So with as much secrecy as possible to prevent the competition from catching on, Leifer and his assistant Anthony Suarez, started their journey. In those pre-internet, pre-email days, the magazine had a vast global network of more than two dozen bureaus to help wrangle athletes in each country and to cope with visas—no easy feat in a period when there were inherent political sensitivities in negotiating with countries like the Soviet Union or East Germany while an Olympic boycott brewing.

“It took weeks to set up each shoot,” says Leifer. “And there’s not a single one of these pictures where I use any artificial lighting.” Leifer says he spent days at the Parthenon figuring out how to get the best light to get the image ofworld champion in javelin, Sophia Sakorafa of Greece standing on a broken column, javelin raised in front of the ancient ruins. “I wanted her to look like she was on a Greek urn.” And so she did—without a bit of digital help.

“Today you could do half this thing on the computer,” Leifer explains. “You would take a Japanese gymnast and get rid of the background and put Mount Fuji there.” Instead, to get  the shot of gymnast Koji Gushiken in front of that famous white peak, Leifer had bring a cherry picker to the perfect spot and get a crew to hang the rings from the top. And finally, convince a nationally-prized athlete to mount that unusual apparatus and pose.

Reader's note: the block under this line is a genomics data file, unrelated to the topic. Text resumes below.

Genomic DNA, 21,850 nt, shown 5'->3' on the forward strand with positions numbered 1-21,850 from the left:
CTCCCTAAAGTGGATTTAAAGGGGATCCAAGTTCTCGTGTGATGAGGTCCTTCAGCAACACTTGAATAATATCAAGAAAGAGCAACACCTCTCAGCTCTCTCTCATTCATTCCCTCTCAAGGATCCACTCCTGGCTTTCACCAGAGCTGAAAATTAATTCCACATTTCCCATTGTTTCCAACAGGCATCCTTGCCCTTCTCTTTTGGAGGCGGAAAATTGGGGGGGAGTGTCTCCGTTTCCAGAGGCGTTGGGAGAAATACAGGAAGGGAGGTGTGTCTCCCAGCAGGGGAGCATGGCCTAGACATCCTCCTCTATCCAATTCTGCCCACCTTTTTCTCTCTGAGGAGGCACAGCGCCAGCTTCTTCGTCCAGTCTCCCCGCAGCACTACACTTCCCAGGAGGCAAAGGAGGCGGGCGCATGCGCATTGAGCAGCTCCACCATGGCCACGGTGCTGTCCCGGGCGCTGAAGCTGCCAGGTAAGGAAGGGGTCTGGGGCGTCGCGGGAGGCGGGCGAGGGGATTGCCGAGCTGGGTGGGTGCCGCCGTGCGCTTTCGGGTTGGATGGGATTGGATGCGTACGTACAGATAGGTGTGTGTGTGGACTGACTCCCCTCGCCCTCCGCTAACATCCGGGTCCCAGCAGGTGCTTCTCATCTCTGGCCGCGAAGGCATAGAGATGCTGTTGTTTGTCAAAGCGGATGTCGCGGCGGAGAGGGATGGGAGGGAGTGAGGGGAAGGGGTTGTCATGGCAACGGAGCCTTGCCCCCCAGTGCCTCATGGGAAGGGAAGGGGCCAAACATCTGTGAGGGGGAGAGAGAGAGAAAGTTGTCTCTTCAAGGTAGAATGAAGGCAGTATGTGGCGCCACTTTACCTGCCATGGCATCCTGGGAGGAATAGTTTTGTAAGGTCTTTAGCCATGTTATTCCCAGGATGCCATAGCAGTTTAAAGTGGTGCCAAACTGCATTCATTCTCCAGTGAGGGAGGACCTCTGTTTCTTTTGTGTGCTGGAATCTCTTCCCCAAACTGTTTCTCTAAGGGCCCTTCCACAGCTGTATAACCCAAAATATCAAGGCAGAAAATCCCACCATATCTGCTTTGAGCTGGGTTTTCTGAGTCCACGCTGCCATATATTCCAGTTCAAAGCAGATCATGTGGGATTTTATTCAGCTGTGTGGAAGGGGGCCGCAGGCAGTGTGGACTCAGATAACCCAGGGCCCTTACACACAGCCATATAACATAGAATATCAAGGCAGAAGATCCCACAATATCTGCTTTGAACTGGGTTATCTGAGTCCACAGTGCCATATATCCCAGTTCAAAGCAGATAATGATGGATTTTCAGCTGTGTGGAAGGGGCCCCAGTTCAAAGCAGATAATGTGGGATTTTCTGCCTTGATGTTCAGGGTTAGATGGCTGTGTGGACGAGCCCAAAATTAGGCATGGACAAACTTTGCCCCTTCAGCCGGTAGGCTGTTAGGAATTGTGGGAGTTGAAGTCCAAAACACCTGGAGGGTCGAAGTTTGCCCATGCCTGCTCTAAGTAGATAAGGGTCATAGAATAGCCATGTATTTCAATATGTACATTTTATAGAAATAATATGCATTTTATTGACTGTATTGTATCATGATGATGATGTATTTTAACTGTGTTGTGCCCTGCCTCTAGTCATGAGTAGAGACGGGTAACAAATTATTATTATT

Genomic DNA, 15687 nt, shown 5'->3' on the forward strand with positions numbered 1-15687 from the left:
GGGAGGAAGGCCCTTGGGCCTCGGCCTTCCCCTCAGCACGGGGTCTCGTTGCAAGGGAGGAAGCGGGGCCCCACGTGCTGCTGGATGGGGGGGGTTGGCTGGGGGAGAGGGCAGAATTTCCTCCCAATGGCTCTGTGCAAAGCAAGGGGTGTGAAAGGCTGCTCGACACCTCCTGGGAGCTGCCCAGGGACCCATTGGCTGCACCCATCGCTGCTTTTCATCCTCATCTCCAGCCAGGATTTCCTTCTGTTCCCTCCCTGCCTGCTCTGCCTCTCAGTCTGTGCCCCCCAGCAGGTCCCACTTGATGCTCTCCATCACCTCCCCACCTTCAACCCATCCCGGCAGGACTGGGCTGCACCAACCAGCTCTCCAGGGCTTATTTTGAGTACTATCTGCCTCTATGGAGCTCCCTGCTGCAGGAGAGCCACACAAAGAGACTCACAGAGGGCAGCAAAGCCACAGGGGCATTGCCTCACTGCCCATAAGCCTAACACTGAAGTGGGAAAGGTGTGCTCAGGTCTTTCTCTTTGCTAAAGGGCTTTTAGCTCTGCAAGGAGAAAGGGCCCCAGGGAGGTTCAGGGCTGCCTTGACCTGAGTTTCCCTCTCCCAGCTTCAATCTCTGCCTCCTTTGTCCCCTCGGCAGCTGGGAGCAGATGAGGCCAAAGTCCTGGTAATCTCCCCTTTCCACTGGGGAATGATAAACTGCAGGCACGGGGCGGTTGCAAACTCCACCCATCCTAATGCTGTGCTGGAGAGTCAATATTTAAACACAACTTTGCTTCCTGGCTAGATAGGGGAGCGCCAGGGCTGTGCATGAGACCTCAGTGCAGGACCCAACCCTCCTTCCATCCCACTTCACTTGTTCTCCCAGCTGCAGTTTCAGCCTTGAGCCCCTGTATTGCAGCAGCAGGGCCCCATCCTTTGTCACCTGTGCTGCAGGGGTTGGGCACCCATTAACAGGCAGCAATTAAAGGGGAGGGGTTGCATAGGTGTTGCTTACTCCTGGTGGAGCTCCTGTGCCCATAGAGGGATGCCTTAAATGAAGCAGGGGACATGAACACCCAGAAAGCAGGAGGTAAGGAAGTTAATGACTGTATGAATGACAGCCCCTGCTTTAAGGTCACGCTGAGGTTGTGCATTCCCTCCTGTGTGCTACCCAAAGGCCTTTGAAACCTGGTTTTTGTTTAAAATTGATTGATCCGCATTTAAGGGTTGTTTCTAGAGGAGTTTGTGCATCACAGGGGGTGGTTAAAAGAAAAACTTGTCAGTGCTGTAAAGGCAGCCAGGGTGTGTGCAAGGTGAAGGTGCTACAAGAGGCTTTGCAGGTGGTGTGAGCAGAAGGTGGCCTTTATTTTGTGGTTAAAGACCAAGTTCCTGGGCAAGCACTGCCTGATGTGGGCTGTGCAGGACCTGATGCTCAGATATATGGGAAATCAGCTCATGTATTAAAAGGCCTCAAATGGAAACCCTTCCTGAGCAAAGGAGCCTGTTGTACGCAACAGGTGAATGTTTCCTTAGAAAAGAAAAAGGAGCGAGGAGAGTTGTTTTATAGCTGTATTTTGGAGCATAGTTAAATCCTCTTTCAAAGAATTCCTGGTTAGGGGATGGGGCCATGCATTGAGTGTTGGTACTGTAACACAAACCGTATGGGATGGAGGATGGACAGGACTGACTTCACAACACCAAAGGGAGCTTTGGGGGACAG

For the cover photo of American track star Carl Lewis jumping in front of the Statue of Liberty, Leifer hired a tugboat to take Lewis out into New York harbor. “Sure, maybe you could have photographed Carl on a trampoline in a studio and maybe it would have been more perfect, but the fun was doing it live and being there,” he says. And it is true that there is some unquantifiable about seeing these athletes actually in front of landmarks that so define their nation. It’s something a studio shot can’t match.

The most resounding no he got as far locations were concerned was from the then-communist government of East Germany which refused to let him photograph swimmer Kristin Otto in front of the Berlin Wall—a sore subject in 1983, just four years before president Ronald Reagan demanded that Russian leader Gorbachev “tear down this wall.” So instead, we see Otto in front of the soot-covered columns of Germany’s Tomb of the Unknown Soldier.